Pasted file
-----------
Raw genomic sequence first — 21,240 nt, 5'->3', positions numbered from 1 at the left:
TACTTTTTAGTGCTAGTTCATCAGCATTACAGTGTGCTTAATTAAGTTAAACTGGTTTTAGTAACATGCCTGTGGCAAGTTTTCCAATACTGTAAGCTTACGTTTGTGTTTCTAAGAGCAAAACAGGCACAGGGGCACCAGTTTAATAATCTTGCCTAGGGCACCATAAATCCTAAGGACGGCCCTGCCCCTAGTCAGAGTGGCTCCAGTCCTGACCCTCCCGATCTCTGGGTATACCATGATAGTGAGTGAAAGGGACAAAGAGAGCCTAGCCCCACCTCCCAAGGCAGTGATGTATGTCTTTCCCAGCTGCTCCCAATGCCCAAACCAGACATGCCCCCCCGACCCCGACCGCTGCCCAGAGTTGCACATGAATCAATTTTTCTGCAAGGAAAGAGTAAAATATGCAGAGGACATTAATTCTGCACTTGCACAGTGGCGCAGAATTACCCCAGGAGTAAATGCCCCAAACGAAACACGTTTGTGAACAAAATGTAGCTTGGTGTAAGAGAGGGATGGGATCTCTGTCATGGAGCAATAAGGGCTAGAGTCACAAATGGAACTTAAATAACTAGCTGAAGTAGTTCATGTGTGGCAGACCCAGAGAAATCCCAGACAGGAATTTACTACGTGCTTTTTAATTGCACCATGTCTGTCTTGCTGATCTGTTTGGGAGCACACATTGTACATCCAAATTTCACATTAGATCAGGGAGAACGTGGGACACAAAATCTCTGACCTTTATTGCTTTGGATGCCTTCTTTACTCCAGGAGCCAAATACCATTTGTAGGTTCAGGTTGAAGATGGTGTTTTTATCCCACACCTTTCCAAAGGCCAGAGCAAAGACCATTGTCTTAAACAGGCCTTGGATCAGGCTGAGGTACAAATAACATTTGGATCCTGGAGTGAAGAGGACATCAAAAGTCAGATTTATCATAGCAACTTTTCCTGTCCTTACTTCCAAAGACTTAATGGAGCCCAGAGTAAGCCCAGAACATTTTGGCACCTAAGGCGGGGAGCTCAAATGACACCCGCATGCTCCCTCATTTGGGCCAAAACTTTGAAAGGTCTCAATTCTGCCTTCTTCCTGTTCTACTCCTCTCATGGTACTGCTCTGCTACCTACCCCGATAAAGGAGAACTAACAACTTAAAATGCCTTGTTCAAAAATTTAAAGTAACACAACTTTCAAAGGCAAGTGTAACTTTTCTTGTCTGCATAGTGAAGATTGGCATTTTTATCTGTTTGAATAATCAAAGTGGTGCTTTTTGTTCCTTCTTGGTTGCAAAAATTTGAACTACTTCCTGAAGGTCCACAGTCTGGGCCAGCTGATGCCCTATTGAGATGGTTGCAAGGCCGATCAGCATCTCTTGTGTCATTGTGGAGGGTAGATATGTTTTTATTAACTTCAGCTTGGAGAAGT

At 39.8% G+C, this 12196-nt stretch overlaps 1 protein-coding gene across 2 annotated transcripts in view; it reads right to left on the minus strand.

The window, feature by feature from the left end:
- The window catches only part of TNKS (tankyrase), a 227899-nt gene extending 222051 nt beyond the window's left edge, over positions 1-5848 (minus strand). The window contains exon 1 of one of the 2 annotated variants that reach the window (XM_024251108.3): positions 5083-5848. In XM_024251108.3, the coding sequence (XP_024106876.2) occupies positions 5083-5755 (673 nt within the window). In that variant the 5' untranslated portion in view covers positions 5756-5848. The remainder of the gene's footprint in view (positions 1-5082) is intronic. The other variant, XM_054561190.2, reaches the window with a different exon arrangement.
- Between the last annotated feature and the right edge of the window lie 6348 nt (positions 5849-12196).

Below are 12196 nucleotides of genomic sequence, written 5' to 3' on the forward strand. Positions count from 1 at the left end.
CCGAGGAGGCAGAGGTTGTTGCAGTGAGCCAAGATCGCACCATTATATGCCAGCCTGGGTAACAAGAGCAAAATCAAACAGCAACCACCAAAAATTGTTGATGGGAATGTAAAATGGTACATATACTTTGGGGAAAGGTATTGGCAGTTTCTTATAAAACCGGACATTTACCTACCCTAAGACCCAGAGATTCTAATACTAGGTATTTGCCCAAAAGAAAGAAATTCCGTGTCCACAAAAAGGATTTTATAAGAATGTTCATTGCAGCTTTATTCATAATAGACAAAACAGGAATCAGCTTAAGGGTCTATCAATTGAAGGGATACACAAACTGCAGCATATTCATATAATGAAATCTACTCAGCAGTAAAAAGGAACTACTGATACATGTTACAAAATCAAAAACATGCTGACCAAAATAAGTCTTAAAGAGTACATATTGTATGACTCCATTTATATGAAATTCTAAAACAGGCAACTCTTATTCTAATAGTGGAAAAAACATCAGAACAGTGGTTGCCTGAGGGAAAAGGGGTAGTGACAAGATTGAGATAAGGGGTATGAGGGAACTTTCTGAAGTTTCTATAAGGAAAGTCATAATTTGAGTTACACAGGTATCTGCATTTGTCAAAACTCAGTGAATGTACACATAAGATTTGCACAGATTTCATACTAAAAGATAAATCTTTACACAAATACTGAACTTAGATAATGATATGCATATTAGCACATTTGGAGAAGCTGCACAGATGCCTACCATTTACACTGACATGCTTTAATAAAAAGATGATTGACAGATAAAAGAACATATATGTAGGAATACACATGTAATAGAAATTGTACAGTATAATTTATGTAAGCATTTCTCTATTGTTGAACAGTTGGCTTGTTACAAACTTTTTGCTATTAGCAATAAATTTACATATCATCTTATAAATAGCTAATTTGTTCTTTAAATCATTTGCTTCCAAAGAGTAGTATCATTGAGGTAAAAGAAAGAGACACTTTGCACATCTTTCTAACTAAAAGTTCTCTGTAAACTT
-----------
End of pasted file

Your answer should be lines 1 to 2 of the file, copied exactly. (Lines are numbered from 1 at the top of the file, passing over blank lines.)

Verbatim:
Raw genomic sequence first — 21,240 nt, 5'->3', positions numbered from 1 at the left:
TACTTTTTAGTGCTAGTTCATCAGCATTACAGTGTGCTTAATTAAGTTAAACTGGTTTTAGTAACATGCCTGTGGCAAGTTTTCCAATACTGTAAGCTTACGTTTGTGTTTCTAAGAGCAAAACAGGCACAGGGGCACCAGTTTAATAATCTTGCCTAGGGCACCATAAATCCTAAGGACGGCCCTGCCCCTAGTCAGAGTGGCTCCAGTCCTGACCCTCCCGATCTCTGGGTATACCATGATAGTGAGTGAAAGGGACAAAGAGAGCCTAGCCCCACCTCCCAAGGCAGTGATGTATGTCTTTCCCAGCTGCTCCCAATGCCCAAACCAGACATGCCCCCCCGACCCCGACCGCTGCCCAGAGTTGCACATGAATCAATTTTTCTGCAAGGAAAGAGTAAAATATGCAGAGGACATTAATTCTGCACTTGCACAGTGGCGCAGAATTACCCCAGGAGTAAATGCCCCAAACGAAACACGTTTGTGAACAAAATGTAGCTTGGTGTAAGAGAGGGATGGGATCTCTGTCATGGAGCAATAAGGGCTAGAGTCACAAATGGAACTTAAATAACTAGCTGAAGTAGTTCATGTGTGGCAGACCCAGAGAAATCCCAGACAGGAATTTACTACGTGCTTTTTAATTGCACCATGTCTGTCTTGCTGATCTGTTTGGGAGCACACATTGTACATCCAAATTTCACATTAGATCAGGGAGAACGTGGGACACAAAATCTCTGACCTTTATTGCTTTGGATGCCTTCTTTACTCCAGGAGCCAAATACCATTTGTAGGTTCAGGTTGAAGATGGTGTTTTTATCCCACACCTTTCCAAAGGCCAGAGCAAAGACCATTGTCTTAAACAGGCCTTGGATCAGGCTGAGGTACAAATAACATTTGGATCCTGGAGTGAAGAGGACATCAAAAGTCAGATTTATCATAGCAACTTTTCCTGTCCTTACTTCCAAAGACTTAATGGAGCCCAGAGTAAGCCCAGAACATTTTGGCACCTAAGGCGGGGAGCTCAAATGACACCCGCATGCTCCCTCATTTGGGCCAAAACTTTGAAAGGTCTCAATTCTGCCTTCTTCCTGTTCTACTCCTCTCATGGTACTGCTCTGCTACCTACCCCGATAAAGGAGAACTAACAACTTAAAATGCCTTGTTCAAAAATTTAAAGTAACACAACTTTCAAAGGCAAGTGTAACTTTTCTTGTCTGCATAGTGAAGATTGGCATTTTTATCTGTTTGAATAATCAAAGTGGTGCTTTTTGTTCCTTCTTGGTTGCAAAAATTTGAACTACTTCCTGAAGGTCCACAGTCTGGGCCAGCTGATGCCCTATTGAGATGGTTGCAAGGCCGATCAGCATCTCTTGTGTCATTGTGGAGGGTAGATATGTTTTTATTAACTTCAGCTTGGAGAAGT